TORONTO, March 12, 2015 /CNW/ – Today’s decisions from the Canadian Radio-television and Telecommunications Commission (CRTC) threaten the quality of local programming available to Canadian viewers, Unifor says.
“Canadians rely on quality locally produced programming to inform them about their communities and the issues that affect their lives,” Unifor Media Director Howard Law said.
The CRTC has dramatically eliminated minimum daytime Canadian programming hours in the name of quality over quantity, but done nothing to address what it has identified as a key concern – the quality of local Canadian programming, Law said. By cutting the number of hours, the opportunities for creative new shows will be limited.
“The Commission’s deregulatory direction into ‘quality over quantity’ has intuitive appeal, but there is no quality without quantity,” Law said.
“Eliminating daytime exhibition requirements for Canadian content may well sideswipe the creation of local news, information and entertainment programming. The Commission did nothing for local programming today.”
At the same time, the CRTC allows Netflix to operate regulation-free and outside Canadian content rules, but tells Canadian broadcasters such as Bell, Rogers and Shaw they can’t restrict sales of their own streaming services to conventional TV customers.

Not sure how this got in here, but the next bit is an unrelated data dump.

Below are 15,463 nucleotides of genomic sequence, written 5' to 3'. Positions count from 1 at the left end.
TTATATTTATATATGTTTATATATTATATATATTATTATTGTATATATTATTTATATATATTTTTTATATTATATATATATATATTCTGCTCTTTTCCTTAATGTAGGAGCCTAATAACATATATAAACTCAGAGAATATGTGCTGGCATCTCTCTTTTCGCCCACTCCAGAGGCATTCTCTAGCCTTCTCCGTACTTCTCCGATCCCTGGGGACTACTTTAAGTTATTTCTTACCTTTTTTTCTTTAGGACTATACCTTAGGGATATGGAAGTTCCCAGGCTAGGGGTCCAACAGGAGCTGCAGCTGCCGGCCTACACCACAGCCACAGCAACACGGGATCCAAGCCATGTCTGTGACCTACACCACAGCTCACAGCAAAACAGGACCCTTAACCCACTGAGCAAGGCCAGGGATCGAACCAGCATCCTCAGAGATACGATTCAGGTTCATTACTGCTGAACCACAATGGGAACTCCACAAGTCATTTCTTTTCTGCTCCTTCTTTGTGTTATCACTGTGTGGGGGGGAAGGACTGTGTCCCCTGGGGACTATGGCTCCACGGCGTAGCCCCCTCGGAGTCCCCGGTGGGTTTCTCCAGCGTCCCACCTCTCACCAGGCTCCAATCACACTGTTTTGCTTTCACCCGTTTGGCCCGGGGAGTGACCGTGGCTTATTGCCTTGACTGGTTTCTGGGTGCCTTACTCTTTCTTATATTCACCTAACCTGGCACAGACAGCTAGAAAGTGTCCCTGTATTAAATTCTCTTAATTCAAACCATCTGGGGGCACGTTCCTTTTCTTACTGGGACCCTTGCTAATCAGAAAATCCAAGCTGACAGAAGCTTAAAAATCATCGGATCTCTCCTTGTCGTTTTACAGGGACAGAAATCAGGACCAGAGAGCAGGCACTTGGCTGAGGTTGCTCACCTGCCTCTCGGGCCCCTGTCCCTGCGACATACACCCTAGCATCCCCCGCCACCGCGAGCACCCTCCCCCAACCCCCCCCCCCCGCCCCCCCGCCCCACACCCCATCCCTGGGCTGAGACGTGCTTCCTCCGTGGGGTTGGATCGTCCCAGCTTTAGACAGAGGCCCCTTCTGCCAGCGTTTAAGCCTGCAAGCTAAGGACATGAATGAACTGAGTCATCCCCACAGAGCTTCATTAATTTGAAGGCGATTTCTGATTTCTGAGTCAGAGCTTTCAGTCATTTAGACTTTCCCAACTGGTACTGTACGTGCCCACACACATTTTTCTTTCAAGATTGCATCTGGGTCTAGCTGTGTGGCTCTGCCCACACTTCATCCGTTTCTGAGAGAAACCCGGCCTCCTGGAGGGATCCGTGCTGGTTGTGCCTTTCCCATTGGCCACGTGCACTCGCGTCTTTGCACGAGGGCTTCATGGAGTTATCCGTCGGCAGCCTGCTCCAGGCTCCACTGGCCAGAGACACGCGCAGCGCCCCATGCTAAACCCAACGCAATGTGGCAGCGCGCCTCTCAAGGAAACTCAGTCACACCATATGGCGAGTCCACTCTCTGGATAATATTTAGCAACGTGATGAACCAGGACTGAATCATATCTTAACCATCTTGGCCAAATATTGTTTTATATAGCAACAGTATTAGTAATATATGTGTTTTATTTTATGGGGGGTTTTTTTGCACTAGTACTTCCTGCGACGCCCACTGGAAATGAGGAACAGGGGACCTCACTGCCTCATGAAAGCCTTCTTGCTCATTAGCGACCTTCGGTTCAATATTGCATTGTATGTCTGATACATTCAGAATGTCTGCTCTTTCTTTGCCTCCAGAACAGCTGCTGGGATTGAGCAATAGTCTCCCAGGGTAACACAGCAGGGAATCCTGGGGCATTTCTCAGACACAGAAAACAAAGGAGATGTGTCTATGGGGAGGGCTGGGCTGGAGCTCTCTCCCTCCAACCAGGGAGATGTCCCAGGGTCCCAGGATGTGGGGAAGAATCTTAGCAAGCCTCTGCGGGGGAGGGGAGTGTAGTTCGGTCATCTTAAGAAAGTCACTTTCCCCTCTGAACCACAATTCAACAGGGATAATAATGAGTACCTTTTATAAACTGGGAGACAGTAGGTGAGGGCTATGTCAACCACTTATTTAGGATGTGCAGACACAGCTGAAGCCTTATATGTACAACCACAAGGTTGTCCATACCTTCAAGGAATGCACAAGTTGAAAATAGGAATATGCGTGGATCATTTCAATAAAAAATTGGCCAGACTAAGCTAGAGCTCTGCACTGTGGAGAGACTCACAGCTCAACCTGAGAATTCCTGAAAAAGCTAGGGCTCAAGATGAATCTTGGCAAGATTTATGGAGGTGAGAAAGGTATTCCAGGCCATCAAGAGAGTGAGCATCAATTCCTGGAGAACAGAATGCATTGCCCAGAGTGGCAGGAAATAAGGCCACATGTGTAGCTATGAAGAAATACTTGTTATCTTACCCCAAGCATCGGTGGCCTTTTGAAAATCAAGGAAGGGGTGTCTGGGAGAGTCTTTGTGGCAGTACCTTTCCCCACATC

“The CRTC continues to give Netflix a free pass on creating and broadcasting Canadian content, while Canadian companies carry that responsibility on their own,” said Unifor Media Council Chair Randy Kitt. “Netflix isn’t shy about collecting subscription fees in Canadian dollars and repatriating them to the US, so why do they continue to get a free pass?”
And while Unifor applauds the CRTC for bringing in rules to ensure that news channels provide a minimum amount of original journalism, which should prevent the establishment of opinion-only channels like those in the U.S., Unifor believes more is needed in this area to ensure that Canadians receive quality journalism.
“A functioning democracy requires an informed citizenry,” Kitt said. “News outlets need to provide the staff resources necessary to bring independent and professional journalism to their audiences.”
Unifor is Canada’s largest union in the private sector, representing more than 305,000 workers, including 13,000 in the media sector. It was formed Labour Day weekend 2013 when the Canadian Auto Workers and the Communications, Energy and Paperworkers union merged.